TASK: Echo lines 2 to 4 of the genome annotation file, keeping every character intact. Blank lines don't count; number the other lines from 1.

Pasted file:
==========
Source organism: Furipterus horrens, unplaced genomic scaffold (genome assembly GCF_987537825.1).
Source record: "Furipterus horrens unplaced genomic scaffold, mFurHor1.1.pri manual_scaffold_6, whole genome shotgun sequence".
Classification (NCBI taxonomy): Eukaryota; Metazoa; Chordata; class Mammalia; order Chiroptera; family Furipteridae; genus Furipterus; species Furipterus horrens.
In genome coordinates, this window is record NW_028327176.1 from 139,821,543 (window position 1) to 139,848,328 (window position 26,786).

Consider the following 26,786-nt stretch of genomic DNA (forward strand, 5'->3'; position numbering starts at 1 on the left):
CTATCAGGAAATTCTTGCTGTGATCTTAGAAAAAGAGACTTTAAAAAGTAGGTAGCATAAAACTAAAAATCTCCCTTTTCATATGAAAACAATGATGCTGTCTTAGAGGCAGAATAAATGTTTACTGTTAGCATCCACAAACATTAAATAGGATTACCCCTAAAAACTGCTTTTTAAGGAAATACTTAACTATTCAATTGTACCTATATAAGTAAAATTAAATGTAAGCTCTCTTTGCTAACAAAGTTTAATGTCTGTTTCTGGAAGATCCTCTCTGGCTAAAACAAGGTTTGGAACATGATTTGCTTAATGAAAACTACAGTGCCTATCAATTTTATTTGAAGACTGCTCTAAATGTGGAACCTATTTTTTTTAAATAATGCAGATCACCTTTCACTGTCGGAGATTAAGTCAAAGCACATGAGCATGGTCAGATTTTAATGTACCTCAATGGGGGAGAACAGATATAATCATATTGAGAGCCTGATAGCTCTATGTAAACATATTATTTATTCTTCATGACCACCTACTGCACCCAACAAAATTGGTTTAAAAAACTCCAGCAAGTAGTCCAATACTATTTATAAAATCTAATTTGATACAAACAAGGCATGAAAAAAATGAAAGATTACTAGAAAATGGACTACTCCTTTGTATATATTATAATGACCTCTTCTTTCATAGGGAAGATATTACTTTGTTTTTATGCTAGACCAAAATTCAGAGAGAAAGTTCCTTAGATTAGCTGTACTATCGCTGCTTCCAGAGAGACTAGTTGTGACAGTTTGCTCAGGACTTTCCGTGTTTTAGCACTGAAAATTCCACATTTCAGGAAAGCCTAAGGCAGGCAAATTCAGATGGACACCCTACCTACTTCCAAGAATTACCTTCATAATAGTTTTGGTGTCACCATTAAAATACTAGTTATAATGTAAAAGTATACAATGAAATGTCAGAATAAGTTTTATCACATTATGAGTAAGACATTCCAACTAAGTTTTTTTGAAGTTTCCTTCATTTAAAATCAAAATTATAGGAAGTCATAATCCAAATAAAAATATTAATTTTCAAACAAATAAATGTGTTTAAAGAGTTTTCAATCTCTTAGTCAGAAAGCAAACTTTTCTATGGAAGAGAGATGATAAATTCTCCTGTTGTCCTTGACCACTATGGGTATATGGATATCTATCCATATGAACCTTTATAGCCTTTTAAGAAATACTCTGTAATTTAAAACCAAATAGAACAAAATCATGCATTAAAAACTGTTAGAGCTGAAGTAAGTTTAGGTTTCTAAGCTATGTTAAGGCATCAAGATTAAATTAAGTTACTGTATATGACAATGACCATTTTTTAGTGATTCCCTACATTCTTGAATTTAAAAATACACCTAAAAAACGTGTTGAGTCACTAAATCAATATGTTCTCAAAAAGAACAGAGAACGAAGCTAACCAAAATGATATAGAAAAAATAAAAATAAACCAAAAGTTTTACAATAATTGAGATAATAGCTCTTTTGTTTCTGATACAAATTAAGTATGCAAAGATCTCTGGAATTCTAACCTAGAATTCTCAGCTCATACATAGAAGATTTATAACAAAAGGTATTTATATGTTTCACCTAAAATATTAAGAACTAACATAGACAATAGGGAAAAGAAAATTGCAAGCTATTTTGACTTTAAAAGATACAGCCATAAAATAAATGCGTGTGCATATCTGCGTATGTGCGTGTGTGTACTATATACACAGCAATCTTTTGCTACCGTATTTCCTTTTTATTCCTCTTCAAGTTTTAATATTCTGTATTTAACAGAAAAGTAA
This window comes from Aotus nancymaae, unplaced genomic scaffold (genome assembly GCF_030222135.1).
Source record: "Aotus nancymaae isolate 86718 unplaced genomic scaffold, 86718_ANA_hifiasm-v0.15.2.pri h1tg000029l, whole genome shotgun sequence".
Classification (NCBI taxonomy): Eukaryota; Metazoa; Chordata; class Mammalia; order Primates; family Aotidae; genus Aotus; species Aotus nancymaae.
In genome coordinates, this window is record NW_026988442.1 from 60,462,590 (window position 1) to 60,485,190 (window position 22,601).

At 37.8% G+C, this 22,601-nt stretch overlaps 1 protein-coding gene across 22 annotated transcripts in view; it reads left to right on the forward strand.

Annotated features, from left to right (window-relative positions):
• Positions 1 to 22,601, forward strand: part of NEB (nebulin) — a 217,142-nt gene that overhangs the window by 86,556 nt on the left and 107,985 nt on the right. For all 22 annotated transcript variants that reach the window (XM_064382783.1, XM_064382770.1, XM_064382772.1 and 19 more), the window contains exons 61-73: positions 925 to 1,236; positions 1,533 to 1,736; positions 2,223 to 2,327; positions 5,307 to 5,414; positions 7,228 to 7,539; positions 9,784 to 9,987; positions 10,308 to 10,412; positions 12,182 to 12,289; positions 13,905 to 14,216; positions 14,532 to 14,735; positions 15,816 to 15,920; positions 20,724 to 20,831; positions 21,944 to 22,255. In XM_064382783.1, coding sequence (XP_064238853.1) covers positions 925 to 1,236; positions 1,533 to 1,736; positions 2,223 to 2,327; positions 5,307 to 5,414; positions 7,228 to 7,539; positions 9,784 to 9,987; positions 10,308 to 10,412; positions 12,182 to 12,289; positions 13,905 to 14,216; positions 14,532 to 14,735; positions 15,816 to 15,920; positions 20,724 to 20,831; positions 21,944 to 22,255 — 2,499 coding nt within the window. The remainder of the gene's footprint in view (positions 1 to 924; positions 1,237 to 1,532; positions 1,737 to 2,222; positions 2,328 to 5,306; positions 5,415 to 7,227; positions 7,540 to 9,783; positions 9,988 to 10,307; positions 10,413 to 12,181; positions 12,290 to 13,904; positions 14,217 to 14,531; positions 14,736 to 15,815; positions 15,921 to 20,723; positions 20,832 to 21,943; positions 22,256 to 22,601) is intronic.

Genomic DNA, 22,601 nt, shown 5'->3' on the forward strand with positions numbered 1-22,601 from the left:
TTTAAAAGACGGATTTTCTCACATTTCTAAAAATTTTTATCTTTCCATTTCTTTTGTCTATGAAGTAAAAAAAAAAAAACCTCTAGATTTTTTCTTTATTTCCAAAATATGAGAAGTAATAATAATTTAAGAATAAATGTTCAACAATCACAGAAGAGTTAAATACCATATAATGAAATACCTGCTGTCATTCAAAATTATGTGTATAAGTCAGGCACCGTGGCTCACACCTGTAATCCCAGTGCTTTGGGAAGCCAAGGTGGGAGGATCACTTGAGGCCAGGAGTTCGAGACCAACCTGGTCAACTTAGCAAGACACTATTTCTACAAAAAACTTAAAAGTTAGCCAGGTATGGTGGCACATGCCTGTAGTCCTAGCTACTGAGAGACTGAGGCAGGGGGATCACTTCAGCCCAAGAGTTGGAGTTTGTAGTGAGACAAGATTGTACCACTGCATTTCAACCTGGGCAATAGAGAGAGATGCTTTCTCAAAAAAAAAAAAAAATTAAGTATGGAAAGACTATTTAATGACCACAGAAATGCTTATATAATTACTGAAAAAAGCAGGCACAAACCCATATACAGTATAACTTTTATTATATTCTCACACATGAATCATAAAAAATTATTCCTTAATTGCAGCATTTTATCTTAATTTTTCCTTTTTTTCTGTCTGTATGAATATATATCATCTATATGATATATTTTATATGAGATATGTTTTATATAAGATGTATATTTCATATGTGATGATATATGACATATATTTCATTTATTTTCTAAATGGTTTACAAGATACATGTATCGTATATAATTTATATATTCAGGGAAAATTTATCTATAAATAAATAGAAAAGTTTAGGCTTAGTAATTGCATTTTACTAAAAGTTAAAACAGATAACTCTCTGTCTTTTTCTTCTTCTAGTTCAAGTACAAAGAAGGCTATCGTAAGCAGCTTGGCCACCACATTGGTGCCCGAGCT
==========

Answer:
Source record: "Furipterus horrens unplaced genomic scaffold, mFurHor1.1.pri manual_scaffold_6, whole genome shotgun sequence".
Classification (NCBI taxonomy): Eukaryota; Metazoa; Chordata; class Mammalia; order Chiroptera; family Furipteridae; genus Furipterus; species Furipterus horrens.
In genome coordinates, this window is record NW_028327176.1 from 139,821,543 (window position 1) to 139,848,328 (window position 26,786).